This totem pole stands at the Mansfield Visitor Information Centre. It was created in 2008
The two moiety totems of the Taungurung people are Bundjil (Wedged Tailed Eagle) and Waang (Crow). Bundjil is the creator spirit of the people of the Kulin Nation: he carved figures from bark and breathed life into them: Waang was often seen as a trickster’
Aunty Judy Monk-Slattery
The first shield as you look at it from the entrance represents the nine clans of the Taungurung; Budhera-bulok (Bundjil), Leuk-yilam (Waang), Mummum-yilam (Bundjil), Naterrak-bulok (Waang), Nira-bulok (Waang), Waring-yilam-bulok (Bundjil), Yaran-yilam (Bundjil), Yiran-yilam-bulok (Bundjil), Yawang-yilam-bulok (Waang). As you can see at the end of the name of each clan there is the name of the moiety or skin group (Bundjil–Wedge Tailed Eagle) and Waang (Crow) for the particular clans. There are nine symbols on that shield that you’re looking at, of which five are red (Bundjil) and four are black (Waang) these are the symbols I use to represent the clans. The reason I’m showing you the different moieties/skin groups is in traditional times before European people came here these were the way in which our old people organised marriages. It is a paternal society that works something like this. The Elders of any particular clan would get together and organise marriage and a Bundjil clan person could only marry a Waang clan person, and the women of either of these groups went to the man’s clan country to live (if she was from a Bundjil clan, she would marry a man from Waang clan and go to his clan country). The shield on the opposite side represents the wings of both of these birds with Bundjil having red wings and Waang having black wings. The Eel trap was made by the late Aunty Joyce Moate who was a basket maker for most of her life and this depiction of one of her pieces of work is a dedication to her as this is her clan area. Aunty Joyce has passed on her knowledge to many Taungurung women so that the tradition lives on with our women today. Lastly this is a story that we share with you as we are the First People of the Rivers and Mountains in this area. Taungurung traditional owners who carved the totem pole: Uncle Ernie Innes, Michael Harding, Glen Innes, Tandy Annuscheit, and Joshua Innes.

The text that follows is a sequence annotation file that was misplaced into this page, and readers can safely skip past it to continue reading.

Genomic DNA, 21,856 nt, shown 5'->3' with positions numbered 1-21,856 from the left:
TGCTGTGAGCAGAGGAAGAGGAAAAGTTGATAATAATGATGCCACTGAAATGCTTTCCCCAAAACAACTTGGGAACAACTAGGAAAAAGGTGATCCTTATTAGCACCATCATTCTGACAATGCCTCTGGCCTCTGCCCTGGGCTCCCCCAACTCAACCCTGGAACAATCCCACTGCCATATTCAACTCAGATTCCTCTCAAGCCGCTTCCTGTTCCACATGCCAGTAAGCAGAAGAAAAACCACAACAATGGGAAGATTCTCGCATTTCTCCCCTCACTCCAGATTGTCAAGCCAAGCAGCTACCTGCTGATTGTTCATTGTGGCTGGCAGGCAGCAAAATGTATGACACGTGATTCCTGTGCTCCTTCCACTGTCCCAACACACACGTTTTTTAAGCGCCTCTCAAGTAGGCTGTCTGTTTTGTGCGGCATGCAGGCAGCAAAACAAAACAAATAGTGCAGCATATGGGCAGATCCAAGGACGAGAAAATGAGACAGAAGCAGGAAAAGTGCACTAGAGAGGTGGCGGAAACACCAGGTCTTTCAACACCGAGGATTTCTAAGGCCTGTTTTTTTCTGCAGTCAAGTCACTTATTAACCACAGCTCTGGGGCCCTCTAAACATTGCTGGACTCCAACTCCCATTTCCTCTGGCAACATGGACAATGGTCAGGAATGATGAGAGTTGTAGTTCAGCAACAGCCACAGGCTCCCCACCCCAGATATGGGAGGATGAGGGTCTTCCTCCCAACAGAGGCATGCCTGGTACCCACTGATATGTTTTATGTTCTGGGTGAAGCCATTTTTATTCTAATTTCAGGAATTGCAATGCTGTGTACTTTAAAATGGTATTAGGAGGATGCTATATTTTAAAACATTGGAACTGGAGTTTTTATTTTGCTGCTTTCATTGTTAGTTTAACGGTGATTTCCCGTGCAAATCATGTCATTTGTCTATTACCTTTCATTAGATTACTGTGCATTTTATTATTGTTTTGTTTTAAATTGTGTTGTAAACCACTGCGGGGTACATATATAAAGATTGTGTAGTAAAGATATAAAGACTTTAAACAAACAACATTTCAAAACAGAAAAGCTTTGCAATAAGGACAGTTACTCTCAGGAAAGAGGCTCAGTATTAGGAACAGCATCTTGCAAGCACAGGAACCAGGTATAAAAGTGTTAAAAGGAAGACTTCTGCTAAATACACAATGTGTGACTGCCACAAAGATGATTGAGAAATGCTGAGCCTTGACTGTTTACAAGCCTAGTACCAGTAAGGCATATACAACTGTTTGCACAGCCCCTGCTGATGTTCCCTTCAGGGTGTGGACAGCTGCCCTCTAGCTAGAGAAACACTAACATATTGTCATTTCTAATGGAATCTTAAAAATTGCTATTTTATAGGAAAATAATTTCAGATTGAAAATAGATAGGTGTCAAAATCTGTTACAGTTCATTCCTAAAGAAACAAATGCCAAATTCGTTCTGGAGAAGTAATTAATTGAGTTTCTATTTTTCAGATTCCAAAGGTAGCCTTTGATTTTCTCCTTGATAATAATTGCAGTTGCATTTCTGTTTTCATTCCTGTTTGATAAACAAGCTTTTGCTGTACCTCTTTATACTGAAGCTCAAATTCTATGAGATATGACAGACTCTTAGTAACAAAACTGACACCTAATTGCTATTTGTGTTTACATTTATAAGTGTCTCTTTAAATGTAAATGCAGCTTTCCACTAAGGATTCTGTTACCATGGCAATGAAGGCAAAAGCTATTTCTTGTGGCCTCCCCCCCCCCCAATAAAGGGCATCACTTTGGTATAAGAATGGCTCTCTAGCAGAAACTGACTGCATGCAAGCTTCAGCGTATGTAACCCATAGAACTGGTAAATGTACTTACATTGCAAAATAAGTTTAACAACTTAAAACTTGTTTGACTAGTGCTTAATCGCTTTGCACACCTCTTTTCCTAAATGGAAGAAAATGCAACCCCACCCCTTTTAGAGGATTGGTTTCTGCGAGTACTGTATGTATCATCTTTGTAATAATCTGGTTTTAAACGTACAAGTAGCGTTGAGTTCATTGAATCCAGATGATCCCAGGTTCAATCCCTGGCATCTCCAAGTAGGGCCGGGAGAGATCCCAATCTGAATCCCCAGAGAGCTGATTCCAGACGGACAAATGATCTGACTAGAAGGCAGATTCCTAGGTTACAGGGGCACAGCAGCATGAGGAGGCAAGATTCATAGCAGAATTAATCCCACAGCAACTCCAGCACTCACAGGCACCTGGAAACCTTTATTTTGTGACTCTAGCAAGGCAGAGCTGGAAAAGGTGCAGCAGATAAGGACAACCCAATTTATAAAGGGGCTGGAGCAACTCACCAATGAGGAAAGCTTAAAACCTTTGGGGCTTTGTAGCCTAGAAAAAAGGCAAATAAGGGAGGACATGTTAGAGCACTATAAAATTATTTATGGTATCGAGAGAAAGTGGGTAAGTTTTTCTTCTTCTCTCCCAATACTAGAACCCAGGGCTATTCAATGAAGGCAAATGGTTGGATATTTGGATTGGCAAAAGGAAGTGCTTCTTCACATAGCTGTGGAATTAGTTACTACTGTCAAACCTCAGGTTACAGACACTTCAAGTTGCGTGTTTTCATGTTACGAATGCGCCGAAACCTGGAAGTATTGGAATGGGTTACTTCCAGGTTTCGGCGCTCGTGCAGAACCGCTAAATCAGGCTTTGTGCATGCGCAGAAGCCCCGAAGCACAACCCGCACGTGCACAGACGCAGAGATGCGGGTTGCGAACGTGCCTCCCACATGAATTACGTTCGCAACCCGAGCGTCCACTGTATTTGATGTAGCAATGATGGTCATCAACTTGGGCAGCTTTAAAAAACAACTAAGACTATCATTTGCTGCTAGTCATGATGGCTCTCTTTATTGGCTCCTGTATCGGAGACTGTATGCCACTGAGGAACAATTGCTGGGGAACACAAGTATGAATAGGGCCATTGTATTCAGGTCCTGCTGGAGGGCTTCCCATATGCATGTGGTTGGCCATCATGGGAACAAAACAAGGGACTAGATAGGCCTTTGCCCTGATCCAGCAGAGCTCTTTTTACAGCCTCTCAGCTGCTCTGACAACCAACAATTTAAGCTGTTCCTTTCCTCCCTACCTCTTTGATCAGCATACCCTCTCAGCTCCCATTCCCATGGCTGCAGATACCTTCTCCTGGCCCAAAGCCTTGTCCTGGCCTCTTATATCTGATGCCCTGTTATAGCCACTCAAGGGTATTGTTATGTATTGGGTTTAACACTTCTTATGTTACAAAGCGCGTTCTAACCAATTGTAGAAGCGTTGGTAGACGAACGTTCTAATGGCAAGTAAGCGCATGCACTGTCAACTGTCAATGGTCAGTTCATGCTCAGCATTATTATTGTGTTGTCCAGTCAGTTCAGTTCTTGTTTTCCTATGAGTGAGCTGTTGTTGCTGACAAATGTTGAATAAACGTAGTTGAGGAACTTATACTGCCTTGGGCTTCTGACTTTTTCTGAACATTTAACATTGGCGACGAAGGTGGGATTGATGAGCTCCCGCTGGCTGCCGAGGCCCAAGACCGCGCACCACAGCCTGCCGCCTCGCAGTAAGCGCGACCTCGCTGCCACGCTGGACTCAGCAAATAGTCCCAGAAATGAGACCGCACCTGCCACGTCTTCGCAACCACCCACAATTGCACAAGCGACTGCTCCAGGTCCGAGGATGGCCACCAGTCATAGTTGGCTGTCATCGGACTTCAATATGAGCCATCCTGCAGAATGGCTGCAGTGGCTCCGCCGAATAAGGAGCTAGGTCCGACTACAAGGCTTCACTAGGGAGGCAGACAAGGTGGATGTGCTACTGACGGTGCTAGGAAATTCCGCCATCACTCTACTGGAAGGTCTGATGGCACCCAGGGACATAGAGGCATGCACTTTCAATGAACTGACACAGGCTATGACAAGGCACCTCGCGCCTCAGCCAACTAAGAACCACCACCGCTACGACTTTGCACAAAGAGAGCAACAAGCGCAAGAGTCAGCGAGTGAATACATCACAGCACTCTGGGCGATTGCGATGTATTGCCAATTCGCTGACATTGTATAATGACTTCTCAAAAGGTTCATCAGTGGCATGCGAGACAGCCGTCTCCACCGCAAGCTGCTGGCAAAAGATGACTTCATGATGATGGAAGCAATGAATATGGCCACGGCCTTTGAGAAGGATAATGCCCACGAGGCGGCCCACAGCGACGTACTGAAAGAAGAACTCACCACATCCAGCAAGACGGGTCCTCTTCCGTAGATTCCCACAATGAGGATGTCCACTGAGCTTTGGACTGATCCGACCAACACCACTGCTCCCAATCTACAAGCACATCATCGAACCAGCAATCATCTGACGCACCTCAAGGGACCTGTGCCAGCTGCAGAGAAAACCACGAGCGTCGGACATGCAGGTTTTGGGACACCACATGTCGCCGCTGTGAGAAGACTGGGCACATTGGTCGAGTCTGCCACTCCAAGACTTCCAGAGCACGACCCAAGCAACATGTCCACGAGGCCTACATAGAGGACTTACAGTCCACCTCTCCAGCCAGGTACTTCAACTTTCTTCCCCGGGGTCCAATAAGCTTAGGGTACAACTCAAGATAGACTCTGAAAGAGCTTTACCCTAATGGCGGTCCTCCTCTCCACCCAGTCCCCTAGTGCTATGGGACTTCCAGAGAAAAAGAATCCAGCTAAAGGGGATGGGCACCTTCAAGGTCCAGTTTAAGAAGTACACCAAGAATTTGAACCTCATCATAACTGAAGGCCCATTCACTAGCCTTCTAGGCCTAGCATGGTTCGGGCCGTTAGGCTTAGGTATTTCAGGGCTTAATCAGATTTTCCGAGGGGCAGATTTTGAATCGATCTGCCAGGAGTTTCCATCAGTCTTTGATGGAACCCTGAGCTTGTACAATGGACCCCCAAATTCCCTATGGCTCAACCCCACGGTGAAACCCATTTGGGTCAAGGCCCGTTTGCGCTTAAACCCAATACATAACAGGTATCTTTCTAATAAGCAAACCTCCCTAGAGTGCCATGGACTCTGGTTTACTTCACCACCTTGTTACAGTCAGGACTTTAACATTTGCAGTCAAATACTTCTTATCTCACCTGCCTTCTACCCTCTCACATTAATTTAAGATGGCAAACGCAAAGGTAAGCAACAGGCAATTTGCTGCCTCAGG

Dixon, R.M.W and Blake, B. J. (1991) The Handbook of Australian Languages Volume 4, Oxford University Press, Australia
Healy, L. (2011) Taungurung Liwik-nganjinal Ngula-dhan Yaawinbu Yananinon,
Victorian Aboriginal Corporation for Languages, Victoria
For further information